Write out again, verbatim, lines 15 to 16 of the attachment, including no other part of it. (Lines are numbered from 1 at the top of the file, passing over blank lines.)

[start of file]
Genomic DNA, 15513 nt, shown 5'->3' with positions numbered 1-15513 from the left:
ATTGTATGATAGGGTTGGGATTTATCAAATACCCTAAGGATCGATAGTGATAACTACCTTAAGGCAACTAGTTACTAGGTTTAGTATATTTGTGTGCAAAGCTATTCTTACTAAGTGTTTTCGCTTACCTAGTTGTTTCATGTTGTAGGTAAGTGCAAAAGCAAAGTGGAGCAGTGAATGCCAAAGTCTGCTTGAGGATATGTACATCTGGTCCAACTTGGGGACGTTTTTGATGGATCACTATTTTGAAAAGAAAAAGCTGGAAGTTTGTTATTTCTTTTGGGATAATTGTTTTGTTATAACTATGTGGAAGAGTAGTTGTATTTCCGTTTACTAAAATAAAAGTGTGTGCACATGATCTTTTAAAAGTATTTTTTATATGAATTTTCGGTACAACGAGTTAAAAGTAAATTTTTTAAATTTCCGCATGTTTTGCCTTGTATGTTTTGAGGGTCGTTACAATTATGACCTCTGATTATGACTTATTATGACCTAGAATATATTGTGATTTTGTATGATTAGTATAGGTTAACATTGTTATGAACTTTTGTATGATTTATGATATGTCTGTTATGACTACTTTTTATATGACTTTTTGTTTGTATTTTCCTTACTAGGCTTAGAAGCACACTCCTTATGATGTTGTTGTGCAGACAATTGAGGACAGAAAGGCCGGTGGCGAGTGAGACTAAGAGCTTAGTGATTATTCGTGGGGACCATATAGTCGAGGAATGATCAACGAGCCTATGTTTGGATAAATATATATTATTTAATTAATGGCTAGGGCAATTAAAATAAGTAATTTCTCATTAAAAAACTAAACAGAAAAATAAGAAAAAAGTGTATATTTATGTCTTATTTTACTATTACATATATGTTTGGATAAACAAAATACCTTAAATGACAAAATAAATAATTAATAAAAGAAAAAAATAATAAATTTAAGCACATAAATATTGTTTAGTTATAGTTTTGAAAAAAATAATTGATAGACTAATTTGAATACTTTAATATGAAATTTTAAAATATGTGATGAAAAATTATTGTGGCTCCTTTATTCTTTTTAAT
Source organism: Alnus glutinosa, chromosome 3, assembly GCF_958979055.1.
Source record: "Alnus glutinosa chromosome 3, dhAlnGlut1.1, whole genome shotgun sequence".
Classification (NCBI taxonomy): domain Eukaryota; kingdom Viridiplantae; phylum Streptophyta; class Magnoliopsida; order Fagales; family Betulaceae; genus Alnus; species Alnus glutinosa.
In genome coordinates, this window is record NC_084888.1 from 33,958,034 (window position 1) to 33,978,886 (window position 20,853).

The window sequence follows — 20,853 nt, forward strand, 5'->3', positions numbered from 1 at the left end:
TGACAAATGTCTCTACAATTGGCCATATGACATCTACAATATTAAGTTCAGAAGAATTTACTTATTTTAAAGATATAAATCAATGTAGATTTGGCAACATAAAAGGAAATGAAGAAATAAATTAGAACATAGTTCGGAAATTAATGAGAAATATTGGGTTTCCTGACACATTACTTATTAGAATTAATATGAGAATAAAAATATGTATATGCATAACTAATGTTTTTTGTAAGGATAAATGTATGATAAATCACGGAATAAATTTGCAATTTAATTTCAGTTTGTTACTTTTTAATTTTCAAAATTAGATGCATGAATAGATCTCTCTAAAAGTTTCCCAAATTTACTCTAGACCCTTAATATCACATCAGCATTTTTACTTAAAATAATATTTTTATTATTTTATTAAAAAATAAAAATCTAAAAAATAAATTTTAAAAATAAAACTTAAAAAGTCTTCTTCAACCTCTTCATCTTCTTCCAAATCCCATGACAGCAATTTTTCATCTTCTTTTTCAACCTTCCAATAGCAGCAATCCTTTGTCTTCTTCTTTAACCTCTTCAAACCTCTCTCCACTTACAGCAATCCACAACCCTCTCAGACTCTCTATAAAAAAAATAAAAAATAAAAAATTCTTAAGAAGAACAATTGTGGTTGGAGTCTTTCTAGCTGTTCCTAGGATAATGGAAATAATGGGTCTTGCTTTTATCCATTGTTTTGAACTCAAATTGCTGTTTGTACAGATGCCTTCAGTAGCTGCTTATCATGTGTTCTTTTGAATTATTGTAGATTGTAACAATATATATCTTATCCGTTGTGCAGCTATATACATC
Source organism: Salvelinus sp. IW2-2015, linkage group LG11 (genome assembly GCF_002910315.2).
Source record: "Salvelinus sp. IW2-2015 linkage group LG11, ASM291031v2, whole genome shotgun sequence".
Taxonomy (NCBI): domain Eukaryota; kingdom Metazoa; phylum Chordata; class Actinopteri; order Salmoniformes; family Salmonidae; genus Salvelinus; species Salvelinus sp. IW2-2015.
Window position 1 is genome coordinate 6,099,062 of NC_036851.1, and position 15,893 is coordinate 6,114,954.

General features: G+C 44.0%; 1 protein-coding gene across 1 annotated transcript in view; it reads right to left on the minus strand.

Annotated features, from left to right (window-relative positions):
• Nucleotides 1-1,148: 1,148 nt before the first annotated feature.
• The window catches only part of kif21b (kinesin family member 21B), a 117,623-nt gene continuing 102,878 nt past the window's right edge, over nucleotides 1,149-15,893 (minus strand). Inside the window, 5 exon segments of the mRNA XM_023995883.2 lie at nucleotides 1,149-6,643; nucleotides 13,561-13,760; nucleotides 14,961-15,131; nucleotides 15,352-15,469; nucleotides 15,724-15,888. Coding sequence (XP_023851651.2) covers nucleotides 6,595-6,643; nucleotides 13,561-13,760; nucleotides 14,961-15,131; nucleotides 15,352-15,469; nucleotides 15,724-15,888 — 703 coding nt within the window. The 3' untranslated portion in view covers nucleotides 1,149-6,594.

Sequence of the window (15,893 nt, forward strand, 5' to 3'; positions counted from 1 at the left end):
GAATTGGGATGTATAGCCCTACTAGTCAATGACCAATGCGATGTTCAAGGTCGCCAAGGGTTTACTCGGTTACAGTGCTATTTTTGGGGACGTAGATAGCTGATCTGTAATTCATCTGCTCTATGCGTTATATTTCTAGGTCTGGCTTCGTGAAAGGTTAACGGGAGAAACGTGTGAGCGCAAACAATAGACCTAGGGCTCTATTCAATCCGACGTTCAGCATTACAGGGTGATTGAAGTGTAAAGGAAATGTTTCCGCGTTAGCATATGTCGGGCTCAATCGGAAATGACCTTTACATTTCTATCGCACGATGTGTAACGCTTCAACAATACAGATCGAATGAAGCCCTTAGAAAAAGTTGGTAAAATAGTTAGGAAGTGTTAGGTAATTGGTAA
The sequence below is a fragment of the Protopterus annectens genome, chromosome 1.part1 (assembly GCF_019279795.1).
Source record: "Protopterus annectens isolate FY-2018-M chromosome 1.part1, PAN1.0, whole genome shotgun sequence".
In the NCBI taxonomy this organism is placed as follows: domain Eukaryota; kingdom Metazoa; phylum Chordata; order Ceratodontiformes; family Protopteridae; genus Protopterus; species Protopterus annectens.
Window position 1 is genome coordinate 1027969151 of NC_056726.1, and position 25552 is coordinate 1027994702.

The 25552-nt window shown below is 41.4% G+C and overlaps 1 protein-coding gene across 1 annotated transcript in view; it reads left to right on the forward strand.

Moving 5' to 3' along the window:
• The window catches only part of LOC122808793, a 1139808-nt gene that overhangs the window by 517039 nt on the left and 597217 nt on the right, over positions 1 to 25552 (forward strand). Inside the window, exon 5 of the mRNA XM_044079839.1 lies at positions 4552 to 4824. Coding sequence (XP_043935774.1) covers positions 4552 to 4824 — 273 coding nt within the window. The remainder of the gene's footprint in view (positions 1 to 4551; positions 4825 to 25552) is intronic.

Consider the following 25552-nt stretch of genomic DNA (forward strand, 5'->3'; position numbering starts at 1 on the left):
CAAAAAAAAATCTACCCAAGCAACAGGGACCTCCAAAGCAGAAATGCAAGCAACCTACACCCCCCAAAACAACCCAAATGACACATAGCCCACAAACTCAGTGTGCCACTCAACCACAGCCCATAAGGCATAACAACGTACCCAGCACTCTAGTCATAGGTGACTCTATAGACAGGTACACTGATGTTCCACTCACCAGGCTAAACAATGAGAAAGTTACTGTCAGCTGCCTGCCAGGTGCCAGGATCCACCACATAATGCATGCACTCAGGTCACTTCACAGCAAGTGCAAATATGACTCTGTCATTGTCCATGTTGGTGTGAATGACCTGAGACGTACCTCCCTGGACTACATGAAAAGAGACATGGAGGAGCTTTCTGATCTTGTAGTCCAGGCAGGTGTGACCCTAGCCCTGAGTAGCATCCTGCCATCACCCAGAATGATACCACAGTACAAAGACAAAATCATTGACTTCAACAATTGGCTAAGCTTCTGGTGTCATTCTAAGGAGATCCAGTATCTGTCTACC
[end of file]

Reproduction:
• Nucleotides 1-1,148: 1,148 nt before the first annotated feature.
• The window catches only part of kif21b (kinesin family member 21B), a 117,623-nt gene continuing 102,878 nt past the window's right edge, over nucleotides 1,149-15,893 (minus strand). Inside the window, 5 exon segments of the mRNA XM_023995883.2 lie at nucleotides 1,149-6,643; nucleotides 13,561-13,760; nucleotides 14,961-15,131; nucleotides 15,352-15,469; nucleotides 15,724-15,888. Coding sequence (XP_023851651.2) covers nucleotides 6,595-6,643; nucleotides 13,561-13,760; nucleotides 14,961-15,131; nucleotides 15,352-15,469; nucleotides 15,724-15,888 — 703 coding nt within the window. The 3' untranslated portion in view covers nucleotides 1,149-6,594.